Another blurred intersection…

Curating. Just as I am interested in the intersections between the art, craft, and design worlds, so too am I interested in breaking the stereotypes of what it means to be a curator. Labels and stereotypes run rampant in the art world, and I feel compelled to dismiss, ignore, and criticize all of them. What does it mean to be an artist and a curator? I don’t feel my position makes my art or my curating any less valid. After all, people are capable of more than one role in life. I’m a mother too–does my work as an artist and a curator make my parenting any less important?
Of course not.

There has been a lot of talk and criticism of the concept of curating as art. There are contemporary curators like Hans Ulrich Obrist and Ydessa Hendeles that create unique exhibitions that some people consider art (or at least creative). I don’t see anything wrong with this. After all, curators are now coming from various backgrounds–no longer simply art historians–curators like me have something to actually contribute, not just intellectualize, organize, and install.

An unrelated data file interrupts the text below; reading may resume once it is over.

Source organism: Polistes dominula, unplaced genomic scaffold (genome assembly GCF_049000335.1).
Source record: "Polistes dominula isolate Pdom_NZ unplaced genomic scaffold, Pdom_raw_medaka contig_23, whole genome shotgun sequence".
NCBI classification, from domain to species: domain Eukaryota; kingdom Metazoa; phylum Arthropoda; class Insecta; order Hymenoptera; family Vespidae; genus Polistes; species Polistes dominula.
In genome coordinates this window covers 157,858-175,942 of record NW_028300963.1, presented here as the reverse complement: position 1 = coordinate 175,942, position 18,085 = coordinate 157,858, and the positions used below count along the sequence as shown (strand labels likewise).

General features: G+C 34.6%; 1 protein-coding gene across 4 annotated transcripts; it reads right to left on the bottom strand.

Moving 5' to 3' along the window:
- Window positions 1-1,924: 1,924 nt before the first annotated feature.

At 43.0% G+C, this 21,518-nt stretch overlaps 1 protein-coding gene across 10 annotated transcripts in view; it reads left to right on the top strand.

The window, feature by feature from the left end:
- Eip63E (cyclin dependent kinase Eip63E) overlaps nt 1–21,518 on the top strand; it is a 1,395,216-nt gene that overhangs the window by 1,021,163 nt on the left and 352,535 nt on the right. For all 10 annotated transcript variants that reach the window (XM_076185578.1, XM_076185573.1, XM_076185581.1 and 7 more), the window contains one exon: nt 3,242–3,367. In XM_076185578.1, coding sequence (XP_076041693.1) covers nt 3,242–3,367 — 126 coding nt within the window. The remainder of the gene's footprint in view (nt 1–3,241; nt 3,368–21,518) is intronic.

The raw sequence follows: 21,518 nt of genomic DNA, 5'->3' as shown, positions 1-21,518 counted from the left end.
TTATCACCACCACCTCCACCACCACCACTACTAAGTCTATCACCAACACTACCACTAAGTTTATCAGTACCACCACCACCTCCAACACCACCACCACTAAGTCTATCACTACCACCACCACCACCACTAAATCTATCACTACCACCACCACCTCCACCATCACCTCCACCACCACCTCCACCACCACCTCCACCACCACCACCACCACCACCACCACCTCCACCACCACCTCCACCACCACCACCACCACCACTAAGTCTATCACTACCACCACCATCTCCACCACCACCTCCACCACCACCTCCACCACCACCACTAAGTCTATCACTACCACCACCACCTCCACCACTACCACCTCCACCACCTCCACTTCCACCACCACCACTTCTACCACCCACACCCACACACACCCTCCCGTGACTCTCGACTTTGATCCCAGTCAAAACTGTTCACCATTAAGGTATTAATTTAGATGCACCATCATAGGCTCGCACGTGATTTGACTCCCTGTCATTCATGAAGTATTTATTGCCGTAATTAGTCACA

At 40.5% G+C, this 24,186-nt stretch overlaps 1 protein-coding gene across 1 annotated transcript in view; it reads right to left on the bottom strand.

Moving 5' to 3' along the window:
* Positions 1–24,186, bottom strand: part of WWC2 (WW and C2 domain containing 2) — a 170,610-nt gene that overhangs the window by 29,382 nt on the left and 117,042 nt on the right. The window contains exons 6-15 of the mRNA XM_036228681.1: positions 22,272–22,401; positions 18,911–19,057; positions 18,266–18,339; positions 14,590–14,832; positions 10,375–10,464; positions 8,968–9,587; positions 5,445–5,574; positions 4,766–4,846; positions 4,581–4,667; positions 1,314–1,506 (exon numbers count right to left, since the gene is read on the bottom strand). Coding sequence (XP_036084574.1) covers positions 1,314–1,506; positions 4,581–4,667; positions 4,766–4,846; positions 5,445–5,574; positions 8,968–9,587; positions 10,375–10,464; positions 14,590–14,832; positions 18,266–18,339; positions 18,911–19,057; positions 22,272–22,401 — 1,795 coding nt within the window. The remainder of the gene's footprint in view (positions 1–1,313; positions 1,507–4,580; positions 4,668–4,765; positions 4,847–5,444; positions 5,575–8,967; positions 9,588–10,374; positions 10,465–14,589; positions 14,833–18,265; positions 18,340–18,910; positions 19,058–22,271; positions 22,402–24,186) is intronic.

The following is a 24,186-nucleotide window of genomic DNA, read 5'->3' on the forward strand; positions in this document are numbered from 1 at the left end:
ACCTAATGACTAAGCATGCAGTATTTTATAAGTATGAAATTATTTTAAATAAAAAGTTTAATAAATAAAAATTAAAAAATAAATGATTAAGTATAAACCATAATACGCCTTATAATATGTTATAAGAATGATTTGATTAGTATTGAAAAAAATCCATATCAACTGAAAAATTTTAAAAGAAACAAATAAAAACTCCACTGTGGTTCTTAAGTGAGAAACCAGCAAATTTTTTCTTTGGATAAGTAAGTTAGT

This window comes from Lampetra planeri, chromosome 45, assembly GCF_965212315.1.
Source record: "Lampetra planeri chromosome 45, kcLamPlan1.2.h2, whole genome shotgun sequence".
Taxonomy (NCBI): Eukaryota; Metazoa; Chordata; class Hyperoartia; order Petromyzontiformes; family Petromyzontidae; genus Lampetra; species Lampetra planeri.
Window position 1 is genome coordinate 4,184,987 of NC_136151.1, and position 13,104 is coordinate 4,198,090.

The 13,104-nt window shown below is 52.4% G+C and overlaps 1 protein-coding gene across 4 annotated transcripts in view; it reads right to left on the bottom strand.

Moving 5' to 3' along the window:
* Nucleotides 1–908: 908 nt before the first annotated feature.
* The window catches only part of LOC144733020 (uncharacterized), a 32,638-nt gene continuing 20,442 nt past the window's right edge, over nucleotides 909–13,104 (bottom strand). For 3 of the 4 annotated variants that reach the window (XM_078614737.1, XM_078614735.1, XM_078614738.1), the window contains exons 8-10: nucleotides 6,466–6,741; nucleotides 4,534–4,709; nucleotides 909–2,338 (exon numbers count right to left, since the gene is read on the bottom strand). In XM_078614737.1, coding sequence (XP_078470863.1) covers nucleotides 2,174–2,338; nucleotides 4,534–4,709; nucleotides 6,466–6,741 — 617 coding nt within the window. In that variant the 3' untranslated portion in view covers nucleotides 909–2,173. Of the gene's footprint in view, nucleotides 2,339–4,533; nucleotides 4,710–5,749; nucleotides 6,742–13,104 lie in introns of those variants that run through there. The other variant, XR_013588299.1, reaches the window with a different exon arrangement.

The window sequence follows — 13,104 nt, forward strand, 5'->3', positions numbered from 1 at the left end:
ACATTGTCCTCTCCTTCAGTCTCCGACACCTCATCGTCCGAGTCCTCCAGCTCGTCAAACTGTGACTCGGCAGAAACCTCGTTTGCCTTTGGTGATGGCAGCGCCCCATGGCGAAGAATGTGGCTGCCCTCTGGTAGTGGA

The group show is most conductive to this type of curating. My exhibitions will be based on curatorial premises or concepts. When I think of an idea for a show, it is very similar to when I think of an idea for artwork. That is not to say that there isn’t a distinction between curating and art. One artist working somewhat within the scope that I am talking about is Julieta Aranda who created projects such as Pawnshop and E-flux video rentals.

Visit the E-flux website for more interesting info & projects

For more that I’ve written on this subject, visit Visual Influence.

I’ve only scratched the surface here–if you are interested in this subject I would recommend the current issue of Art Lies, which includes several in-depth articles on Death of the Curator.

As always, I would be interested in your thoughts–feel free to comment or e-mail me.

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